Engineering firm develops F1 driving simulator that could save car manufacturers millions

It's unbelievably realistic
  • An engineering firm, Dynisma, has created an F1 driving simulator
  • It’s predicted the groundbreaking tech will save car manufacturers ‘millions’
  • It could end the need for expensive prototypes

Published on Apr 12, 2024 at 7:09PM (UTC+4)

Dernière mise à jour le 15 avril 2024 à 7:01PM (UTC+4)

Édité par Tom Wood
Engineering firm develops F1 driving simulator that could save car manufacturers millions

An engineering firm has created an F1 driving simulator that it’s hoped will save car manufacturers ‘millions’.

The driving simulator is said to be ‘the most dynamic, realistic, and scalable driving simulator in the world’. 

So much so, that it’s thought that it could end the need for expensive prototypes.

READ MORE! Humanoid robot can pilot plane in cockpit designed for humans

Dynisma Motion Generators (DMG) was founded by Motorsport engineer, Ash Warne, at a farm close to Bristol back in 2017.

And after going from strength to strength, he’s just signed an exclusive deal to supply British supercar company, McLaren Automotive.

Steve Sutcliffe, a motoring journalist for Auto Express, told the BBC that he predicts the new simulator ‘will save car manufacturers tens of millions of pounds’.

If an F1 driver is in a simulator, the machine needs to react in the same 100-millisecond window as they do.

The wrap-around screen needs to respond fast to brakes, steering wheel, or accelerator.

The driver’s cockpit is held on electronically extendable struts to simulate precisely how a car corners.

Meanwhile, virtual reality goggles show the track at hundreds of miles an hour.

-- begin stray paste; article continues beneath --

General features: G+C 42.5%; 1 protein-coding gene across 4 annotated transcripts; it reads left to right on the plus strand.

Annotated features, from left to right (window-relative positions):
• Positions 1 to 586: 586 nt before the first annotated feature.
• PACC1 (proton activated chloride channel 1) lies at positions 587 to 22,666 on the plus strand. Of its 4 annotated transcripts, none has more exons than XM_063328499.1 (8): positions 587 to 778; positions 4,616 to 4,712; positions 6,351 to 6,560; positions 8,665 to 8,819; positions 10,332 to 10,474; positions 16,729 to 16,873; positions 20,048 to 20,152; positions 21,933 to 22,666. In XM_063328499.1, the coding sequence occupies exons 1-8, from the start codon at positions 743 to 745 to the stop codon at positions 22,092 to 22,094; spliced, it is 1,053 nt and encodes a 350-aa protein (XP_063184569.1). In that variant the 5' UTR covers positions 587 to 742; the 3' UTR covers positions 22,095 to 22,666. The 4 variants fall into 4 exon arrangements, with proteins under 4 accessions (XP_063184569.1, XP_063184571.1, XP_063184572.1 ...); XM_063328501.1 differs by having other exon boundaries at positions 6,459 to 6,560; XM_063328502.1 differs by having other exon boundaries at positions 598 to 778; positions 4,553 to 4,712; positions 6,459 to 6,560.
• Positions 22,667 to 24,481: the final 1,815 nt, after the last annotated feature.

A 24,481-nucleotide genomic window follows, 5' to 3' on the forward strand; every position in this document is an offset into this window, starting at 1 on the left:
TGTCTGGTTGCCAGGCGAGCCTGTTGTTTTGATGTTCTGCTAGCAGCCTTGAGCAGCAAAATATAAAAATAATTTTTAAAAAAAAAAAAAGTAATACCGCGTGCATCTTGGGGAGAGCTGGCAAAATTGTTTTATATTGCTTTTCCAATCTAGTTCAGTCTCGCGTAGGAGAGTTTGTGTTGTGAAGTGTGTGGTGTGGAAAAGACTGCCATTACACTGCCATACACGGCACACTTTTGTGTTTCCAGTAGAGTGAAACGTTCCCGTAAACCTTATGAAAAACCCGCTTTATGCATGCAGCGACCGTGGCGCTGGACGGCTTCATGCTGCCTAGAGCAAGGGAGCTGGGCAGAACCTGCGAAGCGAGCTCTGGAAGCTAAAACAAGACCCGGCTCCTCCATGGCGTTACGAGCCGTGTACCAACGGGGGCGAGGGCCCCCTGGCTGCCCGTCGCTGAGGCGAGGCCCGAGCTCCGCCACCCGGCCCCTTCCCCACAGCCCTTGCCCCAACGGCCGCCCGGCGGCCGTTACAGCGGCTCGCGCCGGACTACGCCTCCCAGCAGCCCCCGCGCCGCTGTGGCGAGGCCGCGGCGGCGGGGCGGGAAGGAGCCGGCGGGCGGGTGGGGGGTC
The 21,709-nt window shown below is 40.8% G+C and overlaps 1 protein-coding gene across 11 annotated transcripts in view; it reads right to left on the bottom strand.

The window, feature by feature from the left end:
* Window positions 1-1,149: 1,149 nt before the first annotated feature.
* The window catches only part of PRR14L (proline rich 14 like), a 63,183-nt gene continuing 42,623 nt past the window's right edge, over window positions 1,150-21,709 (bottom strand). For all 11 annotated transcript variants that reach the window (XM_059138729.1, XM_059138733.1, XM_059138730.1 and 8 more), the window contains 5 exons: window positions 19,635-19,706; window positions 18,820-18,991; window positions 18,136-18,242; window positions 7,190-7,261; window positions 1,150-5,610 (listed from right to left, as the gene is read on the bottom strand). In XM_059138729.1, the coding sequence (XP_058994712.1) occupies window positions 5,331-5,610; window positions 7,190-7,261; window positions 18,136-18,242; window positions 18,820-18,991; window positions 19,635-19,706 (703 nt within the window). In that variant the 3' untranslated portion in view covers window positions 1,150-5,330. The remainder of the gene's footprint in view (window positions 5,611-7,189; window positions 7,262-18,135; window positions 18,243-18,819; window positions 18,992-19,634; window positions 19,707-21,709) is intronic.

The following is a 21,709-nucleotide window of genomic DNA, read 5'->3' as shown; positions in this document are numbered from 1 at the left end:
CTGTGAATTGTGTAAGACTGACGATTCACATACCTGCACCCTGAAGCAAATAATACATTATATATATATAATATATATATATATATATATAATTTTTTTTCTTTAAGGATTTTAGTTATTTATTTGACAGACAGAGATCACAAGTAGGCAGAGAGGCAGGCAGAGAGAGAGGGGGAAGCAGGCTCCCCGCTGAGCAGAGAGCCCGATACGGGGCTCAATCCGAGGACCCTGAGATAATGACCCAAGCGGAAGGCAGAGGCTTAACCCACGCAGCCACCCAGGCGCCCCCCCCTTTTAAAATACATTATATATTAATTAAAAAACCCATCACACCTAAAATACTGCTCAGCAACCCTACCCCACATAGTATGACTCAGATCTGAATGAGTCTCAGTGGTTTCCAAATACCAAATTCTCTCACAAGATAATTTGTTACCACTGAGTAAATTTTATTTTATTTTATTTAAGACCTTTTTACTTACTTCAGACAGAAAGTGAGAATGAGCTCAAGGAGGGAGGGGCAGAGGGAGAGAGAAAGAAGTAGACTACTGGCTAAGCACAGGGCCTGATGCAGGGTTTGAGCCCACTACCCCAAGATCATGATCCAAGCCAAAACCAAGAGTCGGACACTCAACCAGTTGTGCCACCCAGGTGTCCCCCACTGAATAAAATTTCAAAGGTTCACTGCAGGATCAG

Most simulators have a 30-40 millisecond lag, which feels ‘less real’ to the initiated compared to the Dynisma simulator’s three milliseconds.

Sutcliffe said it is ‘super, super close’ to the real deal.

Speaking of on-screen versus on the track, a NASCAR driver once overtook five other cars using a physics trick he saw in a videogame.

However, rather than training F1 drivers, this simulator will be used by car designers and engineers.

It’s hoped to nix the need to build a physical prototype for every car model to test on roads – and it’s far cheaper.

“Manufacturers can run through a whole series of tests in one day that would take many months and millions of pounds if they had to make a prototype in the real world,” said Warne.

McLaren has bought the simulator and signed a partnership deal to develop further refinements.

“We’re able to explore new ideas – including those that exist only as concepts – quickly and efficiently in the virtual world without using real-world resources,” Mark Salmon, McLaren’s principal engineer for Advanced Virtual Engineering, told the BBC.

“And when we’re developing a new technology or feature – or even a whole new vehicle – we can test and evaluate different scenarios instantly, pushing the boundaries of what’s possible.”

If you like the idea of having a go, this unbelievable simulator lets you play games using actual physical car.

For now though, manufacturers will still have to make real prototypes, but much later in the development process.

McLaren hopes to cut out real-life prototyping altogether someday.

Engineers can experiment with new solutions quickly and cheaply for the development and production of battery electric vehicles.

It’s also hoped that advanced technology like the car simulator, or robotic assembly lines – like the ones at Amazon and Mercedes – will help the UK compete globally by filling vacancies in the manufacturing sector.

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